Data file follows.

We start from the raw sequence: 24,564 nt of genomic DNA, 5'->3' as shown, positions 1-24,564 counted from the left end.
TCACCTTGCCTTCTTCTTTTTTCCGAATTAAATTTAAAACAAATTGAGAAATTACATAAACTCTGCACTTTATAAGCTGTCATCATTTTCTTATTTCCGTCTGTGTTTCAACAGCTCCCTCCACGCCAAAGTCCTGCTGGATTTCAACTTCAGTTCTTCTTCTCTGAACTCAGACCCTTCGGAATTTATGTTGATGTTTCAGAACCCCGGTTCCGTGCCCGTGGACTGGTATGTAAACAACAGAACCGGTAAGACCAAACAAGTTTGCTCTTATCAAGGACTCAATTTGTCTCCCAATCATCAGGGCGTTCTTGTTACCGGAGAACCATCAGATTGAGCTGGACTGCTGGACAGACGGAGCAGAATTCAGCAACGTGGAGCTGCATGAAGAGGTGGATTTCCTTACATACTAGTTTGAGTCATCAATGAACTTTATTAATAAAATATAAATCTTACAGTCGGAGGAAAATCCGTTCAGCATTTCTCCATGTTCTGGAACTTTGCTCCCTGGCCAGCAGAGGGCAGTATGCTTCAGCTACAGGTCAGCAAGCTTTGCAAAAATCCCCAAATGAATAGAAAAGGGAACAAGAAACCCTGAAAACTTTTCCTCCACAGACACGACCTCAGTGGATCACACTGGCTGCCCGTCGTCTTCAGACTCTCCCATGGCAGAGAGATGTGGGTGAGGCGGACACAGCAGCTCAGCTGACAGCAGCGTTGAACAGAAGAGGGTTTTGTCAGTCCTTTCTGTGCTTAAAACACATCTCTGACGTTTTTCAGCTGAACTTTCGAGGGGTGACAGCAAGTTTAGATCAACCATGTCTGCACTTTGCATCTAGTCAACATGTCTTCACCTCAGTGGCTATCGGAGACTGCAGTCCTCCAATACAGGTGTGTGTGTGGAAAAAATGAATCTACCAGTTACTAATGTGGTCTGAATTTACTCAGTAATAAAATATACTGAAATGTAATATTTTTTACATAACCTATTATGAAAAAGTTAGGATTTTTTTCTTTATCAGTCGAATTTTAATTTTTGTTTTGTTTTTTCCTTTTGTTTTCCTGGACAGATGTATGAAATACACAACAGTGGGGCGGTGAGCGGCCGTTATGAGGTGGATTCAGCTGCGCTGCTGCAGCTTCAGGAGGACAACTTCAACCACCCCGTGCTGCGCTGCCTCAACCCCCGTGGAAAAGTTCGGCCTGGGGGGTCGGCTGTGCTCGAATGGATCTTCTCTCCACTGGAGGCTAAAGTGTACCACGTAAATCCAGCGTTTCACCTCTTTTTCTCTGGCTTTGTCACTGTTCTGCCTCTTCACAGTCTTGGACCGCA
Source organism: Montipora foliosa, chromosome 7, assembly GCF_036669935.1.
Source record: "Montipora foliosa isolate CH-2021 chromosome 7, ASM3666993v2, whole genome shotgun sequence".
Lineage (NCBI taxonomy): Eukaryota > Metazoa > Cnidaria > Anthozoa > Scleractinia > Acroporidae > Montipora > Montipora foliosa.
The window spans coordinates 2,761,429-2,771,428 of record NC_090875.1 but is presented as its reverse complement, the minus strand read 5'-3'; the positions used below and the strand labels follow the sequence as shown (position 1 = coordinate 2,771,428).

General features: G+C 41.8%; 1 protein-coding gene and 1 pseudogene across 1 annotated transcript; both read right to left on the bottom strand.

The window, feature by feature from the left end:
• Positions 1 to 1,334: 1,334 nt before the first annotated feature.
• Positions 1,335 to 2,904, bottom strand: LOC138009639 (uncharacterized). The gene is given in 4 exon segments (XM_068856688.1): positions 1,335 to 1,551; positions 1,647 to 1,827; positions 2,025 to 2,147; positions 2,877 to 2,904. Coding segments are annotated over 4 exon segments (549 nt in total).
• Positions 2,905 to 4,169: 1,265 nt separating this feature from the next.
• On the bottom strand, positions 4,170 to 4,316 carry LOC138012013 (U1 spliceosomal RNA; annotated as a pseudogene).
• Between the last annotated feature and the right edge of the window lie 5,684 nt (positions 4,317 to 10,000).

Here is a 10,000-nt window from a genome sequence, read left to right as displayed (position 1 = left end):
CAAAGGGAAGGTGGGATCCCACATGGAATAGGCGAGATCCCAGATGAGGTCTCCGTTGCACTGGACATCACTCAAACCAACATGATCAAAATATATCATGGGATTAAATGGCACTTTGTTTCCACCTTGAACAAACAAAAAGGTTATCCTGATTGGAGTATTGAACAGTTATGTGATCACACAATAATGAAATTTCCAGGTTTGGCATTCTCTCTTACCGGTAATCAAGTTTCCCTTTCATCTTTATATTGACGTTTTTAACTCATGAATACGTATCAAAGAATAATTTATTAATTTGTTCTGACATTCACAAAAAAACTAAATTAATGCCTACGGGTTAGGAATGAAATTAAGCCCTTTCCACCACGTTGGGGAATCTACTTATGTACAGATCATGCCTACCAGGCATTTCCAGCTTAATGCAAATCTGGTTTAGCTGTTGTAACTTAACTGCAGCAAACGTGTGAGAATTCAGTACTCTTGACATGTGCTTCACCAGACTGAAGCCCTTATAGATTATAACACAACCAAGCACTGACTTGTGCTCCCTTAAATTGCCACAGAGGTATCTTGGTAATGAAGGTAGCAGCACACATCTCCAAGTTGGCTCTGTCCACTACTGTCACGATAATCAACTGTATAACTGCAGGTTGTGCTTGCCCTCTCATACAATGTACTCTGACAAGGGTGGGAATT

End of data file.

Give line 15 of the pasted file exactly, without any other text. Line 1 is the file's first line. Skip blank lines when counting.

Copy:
CAAAGGGAAGGTGGGATCCCACATGGAATAGGCGAGATCCCAGATGAGGTCTCCGTTGCACTGGACATCACTCAAACCAACATGATCAAAATATATCATGGGATTAAATGGCACTTTGTTTCCACCTTGAACAAACAAAAAGGTTATCCTGATTGGAGTATTGAACAGTTATGTGATCACACAATAATGAAATTTCCAGGTTTGGCATTCTCTCTTACCGGTAATCAAGTTTCCCTTTCATCTTTATATTGACGTTTTTAACTCATGAATACGTATCAAAGAATAATTTATTAATTTGTTCTGACATTCACAAAAAAACTAAATTAATGCCTACGGGTTAGGAATGAAATTAAGCCCTTTCCACCACGTTGGGGAATCTACTTATGTACAGATCATGCCTACCAGGCATTTCCAGCTTAATGCAAATCTGGTTTAGCTGTTGTAACTTAACTGCAGCAAACGTGTGAGAATTCAGTACTCTTGACATGTGCTTCACCAGACTGAAGCCCTTATAGATTATAACACAACCAAGCACTGACTTGTGCTCCCTTAAATTGCCACAGAGGTATCTTGGTAATGAAGGTAGCAGCACACATCTCCAAGTTGGCTCTGTCCACTACTGTCACGATAATCAACTGTATAACTGCAGGTTGTGCTTGCCCTCTCATACAATGTACTCTGACAAGGGTGGGAATT